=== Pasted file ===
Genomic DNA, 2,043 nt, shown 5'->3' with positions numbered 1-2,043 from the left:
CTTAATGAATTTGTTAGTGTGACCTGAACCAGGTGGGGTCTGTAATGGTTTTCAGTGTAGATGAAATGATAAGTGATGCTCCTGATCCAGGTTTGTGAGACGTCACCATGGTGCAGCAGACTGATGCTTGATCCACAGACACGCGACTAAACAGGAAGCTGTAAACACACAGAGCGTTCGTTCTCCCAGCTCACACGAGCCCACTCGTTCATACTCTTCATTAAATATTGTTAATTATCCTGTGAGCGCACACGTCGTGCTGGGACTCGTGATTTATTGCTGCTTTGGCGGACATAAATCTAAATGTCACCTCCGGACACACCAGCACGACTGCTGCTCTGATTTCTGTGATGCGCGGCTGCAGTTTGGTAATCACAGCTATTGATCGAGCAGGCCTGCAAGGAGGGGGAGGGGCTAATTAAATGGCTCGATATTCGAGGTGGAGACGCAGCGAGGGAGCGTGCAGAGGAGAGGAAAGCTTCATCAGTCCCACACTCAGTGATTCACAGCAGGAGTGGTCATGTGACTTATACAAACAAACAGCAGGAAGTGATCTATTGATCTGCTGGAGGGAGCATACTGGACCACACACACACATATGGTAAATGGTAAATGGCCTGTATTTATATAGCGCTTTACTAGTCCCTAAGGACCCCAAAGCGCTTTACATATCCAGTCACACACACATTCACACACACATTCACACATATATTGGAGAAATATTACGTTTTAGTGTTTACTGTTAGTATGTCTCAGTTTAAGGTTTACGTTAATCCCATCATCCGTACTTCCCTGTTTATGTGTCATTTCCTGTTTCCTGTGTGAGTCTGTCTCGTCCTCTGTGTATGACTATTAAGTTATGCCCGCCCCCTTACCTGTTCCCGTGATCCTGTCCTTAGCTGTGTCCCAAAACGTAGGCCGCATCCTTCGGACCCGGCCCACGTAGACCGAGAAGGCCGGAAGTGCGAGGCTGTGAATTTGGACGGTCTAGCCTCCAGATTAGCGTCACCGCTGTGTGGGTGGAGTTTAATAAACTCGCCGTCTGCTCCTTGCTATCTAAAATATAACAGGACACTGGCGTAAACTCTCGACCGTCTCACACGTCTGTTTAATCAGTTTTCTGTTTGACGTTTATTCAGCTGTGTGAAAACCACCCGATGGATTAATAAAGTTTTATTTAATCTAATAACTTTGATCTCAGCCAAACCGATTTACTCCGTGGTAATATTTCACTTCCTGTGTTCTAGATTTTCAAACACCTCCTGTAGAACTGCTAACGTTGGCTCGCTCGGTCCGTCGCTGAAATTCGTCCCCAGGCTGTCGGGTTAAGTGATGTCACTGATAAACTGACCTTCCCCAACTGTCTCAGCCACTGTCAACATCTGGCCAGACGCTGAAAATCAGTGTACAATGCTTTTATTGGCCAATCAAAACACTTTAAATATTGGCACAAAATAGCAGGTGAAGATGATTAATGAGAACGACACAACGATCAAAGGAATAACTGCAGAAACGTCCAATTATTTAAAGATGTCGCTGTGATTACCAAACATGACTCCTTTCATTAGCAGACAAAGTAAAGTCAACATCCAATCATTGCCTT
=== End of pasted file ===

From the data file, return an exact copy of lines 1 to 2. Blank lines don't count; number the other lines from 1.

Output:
Genomic DNA, 2,043 nt, shown 5'->3' with positions numbered 1-2,043 from the left:
CTTAATGAATTTGTTAGTGTGACCTGAACCAGGTGGGGTCTGTAATGGTTTTCAGTGTAGATGAAATGATAAGTGATGCTCCTGATCCAGGTTTGTGAGACGTCACCATGGTGCAGCAGACTGATGCTTGATCCACAGACACGCGACTAAACAGGAAGCTGTAAACACACAGAGCGTTCGTTCTCCCAGCTCACACGAGCCCACTCGTTCATACTCTTCATTAAATATTGTTAATTATCCTGTGAGCGCACACGTCGTGCTGGGACTCGTGATTTATTGCTGCTTTGGCGGACATAAATCTAAATGTCACCTCCGGACACACCAGCACGACTGCTGCTCTGATTTCTGTGATGCGCGGCTGCAGTTTGGTAATCACAGCTATTGATCGAGCAGGCCTGCAAGGAGGGGGAGGGGCTAATTAAATGGCTCGATATTCGAGGTGGAGACGCAGCGAGGGAGCGTGCAGAGGAGAGGAAAGCTTCATCAGTCCCACACTCAGTGATTCACAGCAGGAGTGGTCATGTGACTTATACAAACAAACAGCAGGAAGTGATCTATTGATCTGCTGGAGGGAGCATACTGGACCACACACACACATATGGTAAATGGTAAATGGCCTGTATTTATATAGCGCTTTACTAGTCCCTAAGGACCCCAAAGCGCTTTACATATCCAGTCACACACACATTCACACACACATTCACACATATATTGGAGAAATATTACGTTTTAGTGTTTACTGTTAGTATGTCTCAGTTTAAGGTTTACGTTAATCCCATCATCCGTACTTCCCTGTTTATGTGTCATTTCCTGTTTCCTGTGTGAGTCTGTCTCGTCCTCTGTGTATGACTATTAAGTTATGCCCGCCCCCTTACCTGTTCCCGTGATCCTGTCCTTAGCTGTGTCCCAAAACGTAGGCCGCATCCTTCGGACCCGGCCCACGTAGACCGAGAAGGCCGGAAGTGCGAGGCTGTGAATTTGGACGGTCTAGCCTCCAGATTAGCGTCACCGCTGTGTGGGTGGAGTTTAATAAACTCGCCGTCTGCTCCTTGCTATCTAAAATATAACAGGACACTGGCGTAAACTCTCGACCGTCTCACACGTCTGTTTAATCAGTTTTCTGTTTGACGTTTATTCAGCTGTGTGAAAACCACCCGATGGATTAATAAAGTTTTATTTAATCTAATAACTTTGATCTCAGCCAAACCGATTTACTCCGTGGTAATATTTCACTTCCTGTGTTCTAGATTTTCAAACACCTCCTGTAGAACTGCTAACGTTGGCTCGCTCGGTCCGTCGCTGAAATTCGTCCCCAGGCTGTCGGGTTAAGTGATGTCACTGATAAACTGACCTTCCCCAACTGTCTCAGCCACTGTCAACATCTGGCCAGACGCTGAAAATCAGTGTACAATGCTTTTATTGGCCAATCAAAACACTTTAAATATTGGCACAAAATAGCAGGTGAAGATGATTAATGAGAACGACACAACGATCAAAGGAATAACTGCAGAAACGTCCAATTATTTAAAGATGTCGCTGTGATTACCAAACATGACTCCTTTCATTAGCAGACAAAGTAAAGTCAACATCCAATCATTGCCTT